The BJP’s triumph lies in taking India to the 21st century, which, ironically, is an inheritance from Rajiv Gandhi
Ms Sonia Gandhi has lost the elections in four states in northern India and may even have jeopardized her credibility as an effective president of the Congress. But in a peculiar way the victory belongs to the vision of India put forward by her husband, Rajiv Gandhi, as much as it does to Mr Atal Bihari Vajpayee and his campaign managers. Rajiv Gandhi spoke of taking India to the 21st century in which India would be modern and economically powerful. The vision, but not the programme, of a liberalized economic regime, was first presented by Indira Gandhi’s eldest son before terrorists cut short his life. He wanted Indians to be proud of their place in the world. Mr Vajpayee has successfully given substance to this vision. India’s economic potential has become obvious to the world and this is being seen as an outcome of Mr Vajpayee’s steadfast adherence to economic reforms and of his remarkable political ability which has given stability to a coalition which had been written off as ramshackle. More than a verdict against the incumbent, the election results reflect the pride that most Indians feel about their self-identity and they see this pride as being directly related to the record of Mr Vajpayee and his government.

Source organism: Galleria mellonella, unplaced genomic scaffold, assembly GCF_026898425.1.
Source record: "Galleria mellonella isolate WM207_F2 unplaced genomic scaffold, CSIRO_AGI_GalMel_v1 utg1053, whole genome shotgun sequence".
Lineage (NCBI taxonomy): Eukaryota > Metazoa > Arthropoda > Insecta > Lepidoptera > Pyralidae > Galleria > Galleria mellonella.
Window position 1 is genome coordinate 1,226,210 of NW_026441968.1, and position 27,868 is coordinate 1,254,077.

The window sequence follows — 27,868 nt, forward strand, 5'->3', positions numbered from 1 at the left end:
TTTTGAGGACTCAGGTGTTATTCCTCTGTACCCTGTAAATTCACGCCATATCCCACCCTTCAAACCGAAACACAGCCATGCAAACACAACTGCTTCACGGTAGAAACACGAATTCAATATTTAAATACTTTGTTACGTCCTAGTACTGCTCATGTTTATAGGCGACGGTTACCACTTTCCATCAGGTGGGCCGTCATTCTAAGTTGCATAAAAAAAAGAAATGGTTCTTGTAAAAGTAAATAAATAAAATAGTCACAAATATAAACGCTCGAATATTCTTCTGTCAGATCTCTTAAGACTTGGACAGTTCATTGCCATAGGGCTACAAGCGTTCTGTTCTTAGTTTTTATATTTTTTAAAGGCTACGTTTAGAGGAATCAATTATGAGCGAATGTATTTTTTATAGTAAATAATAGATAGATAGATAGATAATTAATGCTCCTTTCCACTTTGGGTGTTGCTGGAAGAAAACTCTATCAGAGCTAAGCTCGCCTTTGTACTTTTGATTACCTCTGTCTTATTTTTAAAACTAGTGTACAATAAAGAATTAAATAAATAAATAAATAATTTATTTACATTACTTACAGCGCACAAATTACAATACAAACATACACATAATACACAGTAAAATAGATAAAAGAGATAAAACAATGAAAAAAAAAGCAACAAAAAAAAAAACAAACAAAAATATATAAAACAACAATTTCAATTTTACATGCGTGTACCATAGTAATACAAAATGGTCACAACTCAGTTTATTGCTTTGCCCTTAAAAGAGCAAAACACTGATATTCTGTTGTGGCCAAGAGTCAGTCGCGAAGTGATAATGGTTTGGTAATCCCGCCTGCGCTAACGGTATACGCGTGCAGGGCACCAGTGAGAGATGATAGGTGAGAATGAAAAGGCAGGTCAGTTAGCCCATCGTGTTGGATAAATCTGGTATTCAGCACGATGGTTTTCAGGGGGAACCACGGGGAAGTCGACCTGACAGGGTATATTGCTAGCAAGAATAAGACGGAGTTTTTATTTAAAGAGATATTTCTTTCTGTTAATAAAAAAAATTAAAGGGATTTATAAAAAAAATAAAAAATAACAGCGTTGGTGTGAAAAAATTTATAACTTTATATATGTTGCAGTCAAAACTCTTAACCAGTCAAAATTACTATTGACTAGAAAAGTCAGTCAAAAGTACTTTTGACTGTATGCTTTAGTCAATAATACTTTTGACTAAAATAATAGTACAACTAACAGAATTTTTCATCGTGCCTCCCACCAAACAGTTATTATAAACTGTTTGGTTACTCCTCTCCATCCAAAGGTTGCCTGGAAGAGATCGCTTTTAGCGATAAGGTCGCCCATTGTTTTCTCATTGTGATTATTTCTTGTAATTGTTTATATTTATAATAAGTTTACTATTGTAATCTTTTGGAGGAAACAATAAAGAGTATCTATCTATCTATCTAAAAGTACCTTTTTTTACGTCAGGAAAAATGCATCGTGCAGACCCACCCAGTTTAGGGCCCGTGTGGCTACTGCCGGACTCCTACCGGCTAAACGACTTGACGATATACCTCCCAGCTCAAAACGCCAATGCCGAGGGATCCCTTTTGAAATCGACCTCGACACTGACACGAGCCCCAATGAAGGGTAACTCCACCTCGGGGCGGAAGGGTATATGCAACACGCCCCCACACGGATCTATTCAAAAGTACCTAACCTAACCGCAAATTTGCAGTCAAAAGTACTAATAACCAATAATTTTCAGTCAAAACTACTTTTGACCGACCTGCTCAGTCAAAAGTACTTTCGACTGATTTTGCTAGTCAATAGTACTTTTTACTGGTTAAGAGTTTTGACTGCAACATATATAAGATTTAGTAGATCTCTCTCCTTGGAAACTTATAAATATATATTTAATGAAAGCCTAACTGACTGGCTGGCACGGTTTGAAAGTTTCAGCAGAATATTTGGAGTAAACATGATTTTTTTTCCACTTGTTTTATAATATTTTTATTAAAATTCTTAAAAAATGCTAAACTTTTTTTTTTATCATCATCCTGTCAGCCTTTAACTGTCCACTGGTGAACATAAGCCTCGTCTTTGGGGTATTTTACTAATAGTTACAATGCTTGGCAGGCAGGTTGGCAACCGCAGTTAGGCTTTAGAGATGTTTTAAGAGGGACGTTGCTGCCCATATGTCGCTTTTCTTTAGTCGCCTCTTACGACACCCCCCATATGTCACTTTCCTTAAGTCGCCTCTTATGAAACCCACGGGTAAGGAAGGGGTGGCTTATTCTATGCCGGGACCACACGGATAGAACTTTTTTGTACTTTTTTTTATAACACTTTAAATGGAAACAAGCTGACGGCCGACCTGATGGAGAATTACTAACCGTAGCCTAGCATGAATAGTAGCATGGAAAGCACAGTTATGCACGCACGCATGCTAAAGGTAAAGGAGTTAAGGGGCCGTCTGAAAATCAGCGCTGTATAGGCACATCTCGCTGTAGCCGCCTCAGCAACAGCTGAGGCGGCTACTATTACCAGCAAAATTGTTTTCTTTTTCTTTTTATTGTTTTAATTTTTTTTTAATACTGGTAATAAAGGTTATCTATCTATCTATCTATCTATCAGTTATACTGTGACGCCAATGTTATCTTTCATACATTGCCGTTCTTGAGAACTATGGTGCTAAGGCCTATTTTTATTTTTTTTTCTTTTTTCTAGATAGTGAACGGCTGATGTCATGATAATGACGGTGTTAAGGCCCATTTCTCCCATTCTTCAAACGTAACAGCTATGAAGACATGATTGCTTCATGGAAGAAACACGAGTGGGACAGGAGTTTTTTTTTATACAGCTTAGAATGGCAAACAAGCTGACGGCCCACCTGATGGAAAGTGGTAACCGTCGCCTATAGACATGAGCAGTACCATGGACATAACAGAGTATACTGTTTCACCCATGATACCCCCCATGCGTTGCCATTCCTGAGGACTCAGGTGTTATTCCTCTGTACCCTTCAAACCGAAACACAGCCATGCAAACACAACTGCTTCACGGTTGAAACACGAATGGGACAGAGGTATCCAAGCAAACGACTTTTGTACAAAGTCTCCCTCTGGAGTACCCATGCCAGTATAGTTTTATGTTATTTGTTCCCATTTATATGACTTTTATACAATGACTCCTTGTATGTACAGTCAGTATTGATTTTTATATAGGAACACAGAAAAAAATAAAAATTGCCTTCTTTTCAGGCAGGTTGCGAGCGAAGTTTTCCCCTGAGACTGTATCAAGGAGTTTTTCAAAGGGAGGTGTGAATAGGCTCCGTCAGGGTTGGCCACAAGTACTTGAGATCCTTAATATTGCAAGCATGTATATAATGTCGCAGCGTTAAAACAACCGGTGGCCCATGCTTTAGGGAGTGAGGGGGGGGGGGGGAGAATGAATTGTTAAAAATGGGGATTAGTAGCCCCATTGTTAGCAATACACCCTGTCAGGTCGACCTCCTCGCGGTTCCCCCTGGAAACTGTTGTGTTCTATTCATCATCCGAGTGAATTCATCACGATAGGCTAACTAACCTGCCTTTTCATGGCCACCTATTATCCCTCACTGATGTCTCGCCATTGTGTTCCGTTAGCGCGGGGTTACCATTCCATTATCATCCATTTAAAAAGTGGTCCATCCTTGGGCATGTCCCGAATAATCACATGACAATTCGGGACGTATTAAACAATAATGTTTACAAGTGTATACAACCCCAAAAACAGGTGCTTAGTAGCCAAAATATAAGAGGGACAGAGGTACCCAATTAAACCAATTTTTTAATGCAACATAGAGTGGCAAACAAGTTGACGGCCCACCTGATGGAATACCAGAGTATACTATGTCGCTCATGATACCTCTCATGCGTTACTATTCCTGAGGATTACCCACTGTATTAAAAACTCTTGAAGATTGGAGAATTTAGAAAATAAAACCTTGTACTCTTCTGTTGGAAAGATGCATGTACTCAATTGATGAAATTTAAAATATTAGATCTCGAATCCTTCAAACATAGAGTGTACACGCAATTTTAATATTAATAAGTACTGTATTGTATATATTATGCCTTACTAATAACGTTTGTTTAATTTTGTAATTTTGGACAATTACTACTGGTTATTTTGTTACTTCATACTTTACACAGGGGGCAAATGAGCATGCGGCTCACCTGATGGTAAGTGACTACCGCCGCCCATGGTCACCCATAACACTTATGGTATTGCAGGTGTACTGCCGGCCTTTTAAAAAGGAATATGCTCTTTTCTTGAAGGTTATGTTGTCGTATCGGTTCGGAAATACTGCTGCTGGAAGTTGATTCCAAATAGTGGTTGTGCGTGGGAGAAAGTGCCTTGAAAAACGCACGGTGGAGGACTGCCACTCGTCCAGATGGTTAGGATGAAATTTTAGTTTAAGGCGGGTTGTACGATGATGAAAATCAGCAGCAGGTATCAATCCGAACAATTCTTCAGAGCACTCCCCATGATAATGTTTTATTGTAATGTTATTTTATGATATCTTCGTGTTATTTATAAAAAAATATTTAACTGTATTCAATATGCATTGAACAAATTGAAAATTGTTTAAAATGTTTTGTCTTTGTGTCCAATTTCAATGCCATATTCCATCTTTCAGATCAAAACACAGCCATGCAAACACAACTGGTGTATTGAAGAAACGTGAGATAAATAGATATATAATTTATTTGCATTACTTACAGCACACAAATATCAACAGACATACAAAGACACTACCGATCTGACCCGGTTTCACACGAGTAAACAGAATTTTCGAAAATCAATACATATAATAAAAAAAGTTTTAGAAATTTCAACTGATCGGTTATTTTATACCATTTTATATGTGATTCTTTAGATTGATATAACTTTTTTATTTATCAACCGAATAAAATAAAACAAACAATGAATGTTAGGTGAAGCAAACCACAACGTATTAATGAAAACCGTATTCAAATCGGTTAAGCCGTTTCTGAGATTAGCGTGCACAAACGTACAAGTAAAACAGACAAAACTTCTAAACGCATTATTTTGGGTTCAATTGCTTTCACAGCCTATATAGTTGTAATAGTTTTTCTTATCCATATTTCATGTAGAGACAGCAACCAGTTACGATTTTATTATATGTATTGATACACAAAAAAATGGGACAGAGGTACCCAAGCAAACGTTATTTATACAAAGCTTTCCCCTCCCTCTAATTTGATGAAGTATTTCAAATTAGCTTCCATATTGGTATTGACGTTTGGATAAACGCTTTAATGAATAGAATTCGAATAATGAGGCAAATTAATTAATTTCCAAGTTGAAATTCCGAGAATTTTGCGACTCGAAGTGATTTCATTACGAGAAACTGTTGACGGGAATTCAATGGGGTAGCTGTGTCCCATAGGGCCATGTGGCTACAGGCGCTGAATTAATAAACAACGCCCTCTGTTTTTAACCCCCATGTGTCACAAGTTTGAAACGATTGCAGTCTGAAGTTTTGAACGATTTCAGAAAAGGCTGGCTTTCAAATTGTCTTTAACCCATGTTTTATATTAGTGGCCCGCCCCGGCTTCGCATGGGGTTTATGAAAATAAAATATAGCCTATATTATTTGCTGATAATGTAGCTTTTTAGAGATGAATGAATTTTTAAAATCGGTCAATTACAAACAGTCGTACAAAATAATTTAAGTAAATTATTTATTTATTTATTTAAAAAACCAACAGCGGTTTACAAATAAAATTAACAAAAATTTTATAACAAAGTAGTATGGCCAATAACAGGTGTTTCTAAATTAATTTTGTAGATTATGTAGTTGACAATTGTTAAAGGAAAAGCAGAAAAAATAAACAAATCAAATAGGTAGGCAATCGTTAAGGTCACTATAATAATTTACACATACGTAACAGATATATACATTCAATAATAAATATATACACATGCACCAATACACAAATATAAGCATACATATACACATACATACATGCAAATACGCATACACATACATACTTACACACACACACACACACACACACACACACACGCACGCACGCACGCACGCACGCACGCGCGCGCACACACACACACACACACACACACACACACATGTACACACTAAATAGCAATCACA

This record of Mr Vajpayee is crucially linked to another aspect of his policies which the election results have underlined. Mr Vajpayee has shifted the agenda of the Bharatiya Janata Party from religion to governance and development. The BJP not so long ago used to declaim the slogan: “proud to be Hindu”. Mr Vajpayee has subtly replaced Hindu with Indian. This has made the BJP appear less sectarian and made Mr Vajpayee recognizable as the prime minister of India and not just of one section of it. In an ineffable but nontheless very tangible way, Mr Vajpayee has been able to touch the chord of pride among Indians which has not been sensed for a very long time.
Ms Gandhi is a natural loser in the project to re-establish the pride of being Indian. Her origins — however much she might try through word and deed to disown that origin — militates against her complete identification with such a project. Moreover, at the core of this pride is liberalization and economic reform which is making India a global economic player. Ms Gandhi, despite the presence of Mr Manmohan Singh in the Congress, is at best a reluctant reformer, at worst a Nehruvian socialist. Here she is more akin to her late mother-in-law than her late husband. Mr Vajpayee and his government have not only taken over Rajiv Gandhi’s vision of taking India to the 21st century but it has also appropriated the programme of economic reforms which Mr Singh pioneered. There is very little that Ms Gandhi can do since there is nothing in her ideological arsenal to reaffirm the national pride of Indians. The Congress has lost its way in the cunning passages of history where the mantle of a young prime minister is now worn by a seventy eight-year-old who knows the pulse of a young, vibrant and hopeful India.